Scientists have created a new mouse model for spinal and bulbar muscular atrophy (SBMA), a disease characterized by adult-onset progressive weakness and degeneration of limb muscles, often resulting in the patient being confined to a wheel chair. SBMA causes the death of cells called motor neurons that control muscle function. The study, published in the March 4 issue of Neuron, presents a clearer picture of the pathology underlying SBMA and associated diseases and even points to a possible therapeutic strategy for this debilitating condition and for more common motor neuron diseases, such as amyotrophic lateral sclerosis (ALS), that currently have no proven treatments.
SBMA belongs to a group of neurodegenerative disorders, called polyglutamine diseases, that includes Huntingtons disease and spinocerebellar ataxias. Polyglutamine diseases are thought to arise because of a mutant protein that is misfolded and subsequently clumps together to form toxic aggregates that destroy cell function and cause disease. In SBMA, a mutated gene directs production of androgen receptors with an abnormal number of consecutive residues of the amino acid glutamine. Dr. Albert R. La Spada and colleagues from the University of Washington Medical Center in Seattle created transgenic mice containing the human androgen receptor carrying 100 glutamine repeats. The mice developed a gradually progressive limb weakness around mid-adulthood that was accompanied by motor neuron degeneration, strikingly similar to what is seen in human SBMA patients. The researchers determined that the abnormal androgen receptor interfered with production of a molecule called vascular endothelial growth factor (VEGF) that is important for the general health and survival of motor neurons. Interestingly, VEGF could rescue SBMA-like motor neurons grown in the laboratory.
The researchers conclude that VEGF may play a pivotal role in motor neuron degeneration. "Our findings in SBMA suggest that activation of the VEGF pathway may be one way that the motor neuron protects itself from harmful insults and stresses. Studies of ALS (amyotrophic lateral sclerosis) also point to the VEGF axis as critical for motor neuron health, so it is distinctly possible that all motor neuron diseases share interruption of the VEGF axis as part of their pathogenesis," explains Dr. La Spada. "If this is true, then it would have dramatic implications for treatment of motor neuron diseases."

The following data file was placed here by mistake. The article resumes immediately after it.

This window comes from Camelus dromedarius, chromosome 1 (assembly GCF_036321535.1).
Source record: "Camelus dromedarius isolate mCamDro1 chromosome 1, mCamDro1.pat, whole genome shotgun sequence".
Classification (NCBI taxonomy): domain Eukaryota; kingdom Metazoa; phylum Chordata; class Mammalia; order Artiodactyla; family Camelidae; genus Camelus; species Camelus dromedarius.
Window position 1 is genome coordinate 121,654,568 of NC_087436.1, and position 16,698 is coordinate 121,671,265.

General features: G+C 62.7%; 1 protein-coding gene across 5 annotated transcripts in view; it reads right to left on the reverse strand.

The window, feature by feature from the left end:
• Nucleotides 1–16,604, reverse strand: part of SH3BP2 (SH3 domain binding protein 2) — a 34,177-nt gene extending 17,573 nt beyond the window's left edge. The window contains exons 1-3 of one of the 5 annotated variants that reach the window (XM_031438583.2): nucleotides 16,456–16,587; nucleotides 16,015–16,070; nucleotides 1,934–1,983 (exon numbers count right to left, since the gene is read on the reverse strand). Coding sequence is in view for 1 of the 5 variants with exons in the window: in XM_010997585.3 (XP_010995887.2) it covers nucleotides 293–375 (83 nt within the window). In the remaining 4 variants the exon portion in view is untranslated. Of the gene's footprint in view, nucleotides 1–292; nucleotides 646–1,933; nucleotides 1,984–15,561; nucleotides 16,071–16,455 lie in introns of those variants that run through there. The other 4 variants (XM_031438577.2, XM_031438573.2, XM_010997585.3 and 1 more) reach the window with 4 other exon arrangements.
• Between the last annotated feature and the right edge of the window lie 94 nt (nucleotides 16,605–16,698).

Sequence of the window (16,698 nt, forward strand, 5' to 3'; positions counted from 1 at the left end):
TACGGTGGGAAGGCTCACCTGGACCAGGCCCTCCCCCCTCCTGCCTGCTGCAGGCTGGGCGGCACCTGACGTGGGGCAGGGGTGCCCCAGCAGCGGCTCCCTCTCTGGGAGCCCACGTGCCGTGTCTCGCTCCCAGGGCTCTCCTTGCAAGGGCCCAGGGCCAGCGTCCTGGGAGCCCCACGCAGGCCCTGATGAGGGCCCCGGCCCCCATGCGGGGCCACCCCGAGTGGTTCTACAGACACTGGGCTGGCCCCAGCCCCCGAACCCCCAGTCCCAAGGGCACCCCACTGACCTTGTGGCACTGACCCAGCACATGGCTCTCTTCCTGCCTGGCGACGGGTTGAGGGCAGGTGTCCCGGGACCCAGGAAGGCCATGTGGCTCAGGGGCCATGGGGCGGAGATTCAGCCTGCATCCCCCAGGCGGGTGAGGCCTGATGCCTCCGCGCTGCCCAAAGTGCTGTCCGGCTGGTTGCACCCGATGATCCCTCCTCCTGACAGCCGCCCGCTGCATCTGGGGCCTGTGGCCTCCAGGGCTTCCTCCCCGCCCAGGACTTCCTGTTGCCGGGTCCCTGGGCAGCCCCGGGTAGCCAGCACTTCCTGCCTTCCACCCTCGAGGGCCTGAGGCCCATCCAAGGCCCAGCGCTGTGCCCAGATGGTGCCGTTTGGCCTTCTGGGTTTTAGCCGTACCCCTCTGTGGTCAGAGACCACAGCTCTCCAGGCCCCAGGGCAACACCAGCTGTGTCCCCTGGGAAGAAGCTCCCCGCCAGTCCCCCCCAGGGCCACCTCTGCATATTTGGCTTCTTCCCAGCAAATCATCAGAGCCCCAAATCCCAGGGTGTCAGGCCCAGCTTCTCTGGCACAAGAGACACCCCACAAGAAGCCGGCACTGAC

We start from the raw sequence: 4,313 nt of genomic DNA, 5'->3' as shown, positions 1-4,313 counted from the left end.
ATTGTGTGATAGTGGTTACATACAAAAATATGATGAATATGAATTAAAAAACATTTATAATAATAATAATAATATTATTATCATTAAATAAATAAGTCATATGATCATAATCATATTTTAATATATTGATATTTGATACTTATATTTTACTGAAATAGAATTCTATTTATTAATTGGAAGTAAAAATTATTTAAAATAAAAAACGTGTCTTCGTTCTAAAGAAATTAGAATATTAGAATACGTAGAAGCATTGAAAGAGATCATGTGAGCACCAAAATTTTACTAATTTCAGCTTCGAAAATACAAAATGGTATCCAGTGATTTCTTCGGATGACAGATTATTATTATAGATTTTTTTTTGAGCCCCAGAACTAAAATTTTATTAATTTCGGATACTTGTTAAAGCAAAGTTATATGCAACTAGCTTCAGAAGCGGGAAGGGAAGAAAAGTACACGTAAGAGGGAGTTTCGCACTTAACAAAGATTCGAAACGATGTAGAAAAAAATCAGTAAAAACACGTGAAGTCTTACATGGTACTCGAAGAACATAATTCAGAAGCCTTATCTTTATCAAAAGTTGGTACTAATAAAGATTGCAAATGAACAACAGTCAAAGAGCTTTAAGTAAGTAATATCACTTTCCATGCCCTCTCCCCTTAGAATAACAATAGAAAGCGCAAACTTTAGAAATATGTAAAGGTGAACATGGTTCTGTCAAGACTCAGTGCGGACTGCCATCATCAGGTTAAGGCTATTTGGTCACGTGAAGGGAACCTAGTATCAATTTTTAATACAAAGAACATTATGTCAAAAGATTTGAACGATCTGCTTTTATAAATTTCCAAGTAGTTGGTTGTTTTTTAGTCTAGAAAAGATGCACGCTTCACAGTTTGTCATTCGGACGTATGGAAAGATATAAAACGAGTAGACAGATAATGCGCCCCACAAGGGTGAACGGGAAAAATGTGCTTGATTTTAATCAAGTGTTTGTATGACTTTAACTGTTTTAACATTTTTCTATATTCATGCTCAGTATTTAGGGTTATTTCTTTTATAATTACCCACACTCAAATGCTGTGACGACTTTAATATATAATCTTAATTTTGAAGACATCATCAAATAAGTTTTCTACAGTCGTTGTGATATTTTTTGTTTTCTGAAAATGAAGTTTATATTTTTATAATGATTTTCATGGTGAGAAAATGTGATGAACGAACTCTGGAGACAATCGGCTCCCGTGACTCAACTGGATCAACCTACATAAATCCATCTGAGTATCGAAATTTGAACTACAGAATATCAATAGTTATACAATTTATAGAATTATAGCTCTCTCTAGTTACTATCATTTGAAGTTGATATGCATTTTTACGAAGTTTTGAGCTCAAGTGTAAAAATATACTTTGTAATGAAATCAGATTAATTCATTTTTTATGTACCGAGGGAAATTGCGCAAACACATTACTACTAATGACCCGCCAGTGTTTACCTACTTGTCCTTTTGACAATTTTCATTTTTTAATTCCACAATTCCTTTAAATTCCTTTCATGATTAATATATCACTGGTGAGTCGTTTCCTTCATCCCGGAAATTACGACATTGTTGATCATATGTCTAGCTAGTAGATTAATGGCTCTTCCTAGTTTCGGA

Heidi Hardman | EurekAlert!
Ion treatments for cardiac arrhythmia — Non-invasive alternative to catheter-based surgery
20.01.2017 | GSI Helmholtzzentrum für Schwerionenforschung GmbH
Seeking structure with metagenome sequences
20.01.2017 | DOE/Joint Genome Institute
An important step towards a completely new experimental access to quantum physics has been made at University of Konstanz. The team of scientists headed by...
Yersiniae cause severe intestinal infections. Studies using Yersinia pseudotuberculosis as a model organism aim to elucidate the infection mechanisms of these...
Researchers from the University of Hamburg in Germany, in collaboration with colleagues from the University of Aarhus in Denmark, have synthesized a new superconducting material by growing a few layers of an antiferromagnetic transition-metal chalcogenide on a bismuth-based topological insulator, both being non-superconducting materials.
While superconductivity and magnetism are generally believed to be mutually exclusive, surprisingly, in this new material, superconducting correlations...
Laser-driving of semimetals allows creating novel quasiparticle states within condensed matter systems and switching between different states on ultrafast time scales
Studying properties of fundamental particles in condensed matter systems is a promising approach to quantum field theory. Quasiparticles offer the opportunity...
Among the general public, solar thermal energy is currently associated with dark blue, rectangular collectors on building roofs. Technologies are needed for aesthetically high quality architecture which offer the architect more room for manoeuvre when it comes to low- and plus-energy buildings. With the “ArKol” project, researchers at Fraunhofer ISE together with partners are currently developing two façade collectors for solar thermal energy generation, which permit a high degree of design flexibility: a strip collector for opaque façade sections and a solar thermal blind for transparent sections. The current state of the two developments will be presented at the BAU 2017 trade fair.
As part of the “ArKol – development of architecturally highly integrated façade collectors with heat pipes” project, Fraunhofer ISE together with its partners...
19.01.2017 | Event News
10.01.2017 | Event News
09.01.2017 | Event News
20.01.2017 | Awards Funding
20.01.2017 | Materials Sciences
20.01.2017 | Life Sciences